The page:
“The new bank will have to be re-branded in order to emphasise the fact that it is a different animal,” Anglo’s non-executive chairman, Alan Dukes told the Joint Oireachtas Committee on Finance and Public Service, yesterday.
Mr Dukes – who formally took over as Anglo chairman this week – said that there were no plans for the bank to become a mutual or retail bank, “as both would have significant costs”, but that its new form would be “a medium-sized commercial bank”.
Chief executive Mike Aynsley added Ireland would remain the company’s core marketplace, but that its remaining overseas operations – in Britain and the US – would remain as important divisions.
Anglo chiefs told yesterday’s committee that 600 jobs have gone – through natural attrition and voluntary redundancy – to bring the company’s workforce down to 1,200 and costs have been cut by 18%.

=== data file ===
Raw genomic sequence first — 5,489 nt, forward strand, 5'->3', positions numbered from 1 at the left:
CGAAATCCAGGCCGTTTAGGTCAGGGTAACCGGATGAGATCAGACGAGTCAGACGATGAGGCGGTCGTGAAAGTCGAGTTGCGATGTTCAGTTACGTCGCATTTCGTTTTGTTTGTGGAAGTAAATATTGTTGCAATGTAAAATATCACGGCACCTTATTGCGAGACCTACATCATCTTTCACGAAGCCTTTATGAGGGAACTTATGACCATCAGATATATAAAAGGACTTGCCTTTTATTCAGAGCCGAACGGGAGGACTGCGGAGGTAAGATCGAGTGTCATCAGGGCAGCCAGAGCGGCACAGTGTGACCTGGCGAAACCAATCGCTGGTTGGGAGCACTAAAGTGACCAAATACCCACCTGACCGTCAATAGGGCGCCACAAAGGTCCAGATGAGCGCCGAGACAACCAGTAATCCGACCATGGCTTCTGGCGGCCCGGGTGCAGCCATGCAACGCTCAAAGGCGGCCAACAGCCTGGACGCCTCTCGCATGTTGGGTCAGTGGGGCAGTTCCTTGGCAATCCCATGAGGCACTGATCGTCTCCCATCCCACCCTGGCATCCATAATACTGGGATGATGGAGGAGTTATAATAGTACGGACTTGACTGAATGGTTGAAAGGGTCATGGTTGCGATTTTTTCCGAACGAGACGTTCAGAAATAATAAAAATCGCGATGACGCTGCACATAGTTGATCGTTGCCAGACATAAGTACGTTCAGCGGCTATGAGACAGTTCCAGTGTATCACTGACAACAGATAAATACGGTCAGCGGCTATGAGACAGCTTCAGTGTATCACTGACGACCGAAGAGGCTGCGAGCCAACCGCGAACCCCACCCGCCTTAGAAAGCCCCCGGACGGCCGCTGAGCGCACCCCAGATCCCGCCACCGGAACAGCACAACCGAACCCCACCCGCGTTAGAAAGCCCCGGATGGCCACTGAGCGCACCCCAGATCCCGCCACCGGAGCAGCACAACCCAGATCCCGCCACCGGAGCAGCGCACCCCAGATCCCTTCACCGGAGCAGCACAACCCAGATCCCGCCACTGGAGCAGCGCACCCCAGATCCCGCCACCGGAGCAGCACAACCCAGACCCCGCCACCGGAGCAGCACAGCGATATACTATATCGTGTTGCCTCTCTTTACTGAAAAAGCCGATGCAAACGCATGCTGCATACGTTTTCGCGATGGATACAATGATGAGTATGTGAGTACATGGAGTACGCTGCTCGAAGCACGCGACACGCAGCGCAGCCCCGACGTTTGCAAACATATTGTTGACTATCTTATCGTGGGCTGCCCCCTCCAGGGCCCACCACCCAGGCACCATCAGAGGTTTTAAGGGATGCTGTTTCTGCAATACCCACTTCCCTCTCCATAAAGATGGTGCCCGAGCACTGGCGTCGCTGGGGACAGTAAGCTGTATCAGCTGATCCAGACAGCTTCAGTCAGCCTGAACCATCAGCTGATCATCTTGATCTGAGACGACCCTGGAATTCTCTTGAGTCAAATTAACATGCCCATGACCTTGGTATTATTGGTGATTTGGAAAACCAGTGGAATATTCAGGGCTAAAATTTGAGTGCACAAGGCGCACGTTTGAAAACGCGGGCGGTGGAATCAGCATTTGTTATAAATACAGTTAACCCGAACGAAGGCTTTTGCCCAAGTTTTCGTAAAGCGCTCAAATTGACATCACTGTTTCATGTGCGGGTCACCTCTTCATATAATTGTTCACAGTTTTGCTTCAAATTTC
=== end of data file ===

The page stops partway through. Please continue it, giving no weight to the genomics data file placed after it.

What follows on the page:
They added that the EU restructuring plan should be finalised over the next two or three months.
In his introductory address, Mr Dukes told the committee that Anglo “has changed very, very significantly” since its virtual collapse at the end of 2008 and subsequent nationalisation in early 2009.
Anglo made a pre-tax loss of €12.7bn for the 15 months to the end of last December and wrote off €15.1bn in bad loans; with €35.6bn of such loans bound for NAMA.
Regarding ongoing investigations into Anglo – including the one being carried out by the Office of the Director of Corporate Enforcement (ODCE) – management said yesterday that they were co-operating fully with the processes.